Another new set of autism figures, another botched CDC embargo: An Embargo Watch tick-tock
From an October 2009 press release by the Association of Health Care Journalists — where I’m on the board of directors — announcing that the AHCJ was objecting to how the U.S. Centers for Disease Control and Prevention (CDC) had handled an embargo about new autism statistics:
On Oct. 2, the CDC and the NIMH held a briefing with reporters about a government study on autism prevalence. Reporters were instructed that the information released during that briefing was embargoed until Monday, Oct. 5, when a related study, also embargoed, was to be published in the journal Pediatrics.
An hour before that briefing, HHS held a telephone conference with advocates and organizations concerned with autism, releasing similar information, although with fewer details. Advocates immediately blogged about the conference and the headline news was soon posted on the Huffington Post and About.com. But even after reporters alerted Pediatrics that the news had become public, the journal refused to lift the embargo.
You can read more details about what happened here.
The incident happened a few months before Embargo Watch launched, but it helped nudge me along to start the blog. This week, a very similar story has been evolving about another new prevalence figure, this one saying one in 88 children has the diagnosis. Here’s what happened this time:
Yesterday, several autism advocacy groups ran with the one in 88 figure (thanks to Liz Ditz for bringing these to the attention of Embargo Watch.) Although the CDC had given a heads-up to at least some reporters that they would be releasing new numbers this week, but didn’t give them the specific figures. It’s unclear how the groups obtained them.
This morning, at 9 a.m. Eastern, the CDC sent out a press release labeled “immediate release:”
March 29, 2012
Contact: CDC Division of News & Electronic Media
CDC estimates 1 in 88 children in United States has been identified as having an autism spectrum disorder
CDC data help communities better serve these children
The Centers for Disease Control and Prevention estimates that 1 in 88 children in the United States has been identified as having an autism spectrum disorder (ASD), according to a new study released today that looked at 2008 data from 14 communities. Autism spectrum disorders are almost five times more common among boys than girls – with 1 in 54 boys identified.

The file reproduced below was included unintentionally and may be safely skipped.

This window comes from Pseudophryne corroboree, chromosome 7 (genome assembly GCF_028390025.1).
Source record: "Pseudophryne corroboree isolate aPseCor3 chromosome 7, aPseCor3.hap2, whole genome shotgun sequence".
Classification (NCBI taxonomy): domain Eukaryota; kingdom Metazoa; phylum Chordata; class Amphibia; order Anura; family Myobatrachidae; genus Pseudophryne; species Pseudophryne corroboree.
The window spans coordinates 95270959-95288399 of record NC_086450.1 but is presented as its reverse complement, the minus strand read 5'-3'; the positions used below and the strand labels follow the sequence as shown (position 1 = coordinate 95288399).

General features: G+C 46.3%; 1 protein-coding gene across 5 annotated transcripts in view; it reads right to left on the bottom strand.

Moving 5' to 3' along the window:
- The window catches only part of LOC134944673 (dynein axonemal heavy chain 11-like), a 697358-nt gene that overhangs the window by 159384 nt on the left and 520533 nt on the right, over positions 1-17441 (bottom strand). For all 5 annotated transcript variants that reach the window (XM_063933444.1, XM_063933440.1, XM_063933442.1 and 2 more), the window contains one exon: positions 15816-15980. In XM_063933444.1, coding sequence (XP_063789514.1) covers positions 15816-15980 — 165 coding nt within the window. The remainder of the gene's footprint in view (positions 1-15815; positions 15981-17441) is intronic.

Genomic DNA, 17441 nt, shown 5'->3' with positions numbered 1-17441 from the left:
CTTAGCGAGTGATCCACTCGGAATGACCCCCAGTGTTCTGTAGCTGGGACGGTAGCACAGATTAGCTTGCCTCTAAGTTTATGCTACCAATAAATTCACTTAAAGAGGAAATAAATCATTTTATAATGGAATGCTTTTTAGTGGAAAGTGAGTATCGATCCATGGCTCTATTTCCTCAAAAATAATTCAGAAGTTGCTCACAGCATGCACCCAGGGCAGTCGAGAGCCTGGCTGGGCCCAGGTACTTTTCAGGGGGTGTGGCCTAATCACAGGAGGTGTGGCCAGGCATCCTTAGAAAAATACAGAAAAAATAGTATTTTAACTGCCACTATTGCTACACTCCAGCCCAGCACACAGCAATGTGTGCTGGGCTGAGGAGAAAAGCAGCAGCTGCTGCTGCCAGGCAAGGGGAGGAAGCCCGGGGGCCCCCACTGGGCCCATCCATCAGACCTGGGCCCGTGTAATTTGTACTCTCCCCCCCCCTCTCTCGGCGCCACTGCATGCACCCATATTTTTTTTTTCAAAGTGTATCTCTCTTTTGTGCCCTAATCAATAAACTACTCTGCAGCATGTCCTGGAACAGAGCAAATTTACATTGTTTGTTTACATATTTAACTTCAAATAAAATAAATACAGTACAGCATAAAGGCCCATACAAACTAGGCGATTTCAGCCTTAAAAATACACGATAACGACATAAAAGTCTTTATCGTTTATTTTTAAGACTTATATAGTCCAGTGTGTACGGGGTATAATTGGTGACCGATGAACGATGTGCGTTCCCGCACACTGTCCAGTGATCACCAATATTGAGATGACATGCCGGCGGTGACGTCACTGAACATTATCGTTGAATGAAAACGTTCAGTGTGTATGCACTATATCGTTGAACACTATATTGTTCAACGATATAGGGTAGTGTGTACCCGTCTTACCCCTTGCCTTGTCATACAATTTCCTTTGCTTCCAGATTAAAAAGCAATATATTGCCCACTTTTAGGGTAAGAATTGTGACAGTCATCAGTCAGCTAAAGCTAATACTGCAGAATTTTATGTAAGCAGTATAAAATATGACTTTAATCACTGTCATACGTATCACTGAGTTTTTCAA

Then, at 9:14 a.m. Eastern, they sent out the same exact release, still saying “immediate release” in the body of the text, but with this slapped on top:
**Please note that this is EMBARGOED until Noon ET today, March 29, 2012.
But by then, news organizations — including my own, Reuters — had already filed stories that were making their way through editing. So those started going online.
Meanwhile, I asked the CDC press office to clarify whether this was embargoed or not. At 9:46 a.m. Eastern, they wrote:
The embargoed time is still Noon today.
CDC News Media Branch
By 10:13 a.m. Eastern, that story had changed. The press office wrote me:
A corrected press release was sent out noting an embargo of Noon. Given the amount of coverage, the embargo has been lifted.
At 10:32 a.m. Eastern, the CDC sent an email to its press list:
**This is EMBARGOED has been lifted. There will be a telebriefing at Noon ET today.
If the only thing that had gone wrong here was what now appears to have been a mistaken 9 a.m. “immediate release,” this would be irritating and a reminder that the CDC should be more careful. These things happen, but we all make mistakes. Journalism organizations did nothing wrong by running with stories once the 9 a.m. “immediate release” email went out.
But that’s not the only thing that went wrong. The question that remains: How did the advocacy groups learn the specific figure, and under what conditions? And why didn’t the CDC lift the embargo yesterday once the numbers starting circulating?
The CDC isn’t saying, at least not in response to Embargo Watch questions. And given how similar this is to what happened in October 2009, those are the questions we need answered. Again, comments in AHCJ’s 2009 release ring true two and a half years later:
AHCJ is asking the agencies and academy to clarify embargo policies, saying that once an embargo is broken – once the news is out in any public forum, whether it’s a radio report, a public meeting, a Web site or a newspaper – the embargo must be lifted.
“This incident was disturbing to journalists around the country,” said Felice Freyer, chair of AHCJ’s Right to Know Committee. “Federal officials and a major medical journal failed to uphold their end of the deal, threatening a system based on trust. Reporters need to have faith that those who impose embargoes will play by the rules, as we do.”
Freyer said AHCJ is asking HHS for its assurance that it will apply embargoes fairly, not muzzling reporters with one hand while spreading “embargoed” news with the other.
I’ll update with anything I hear.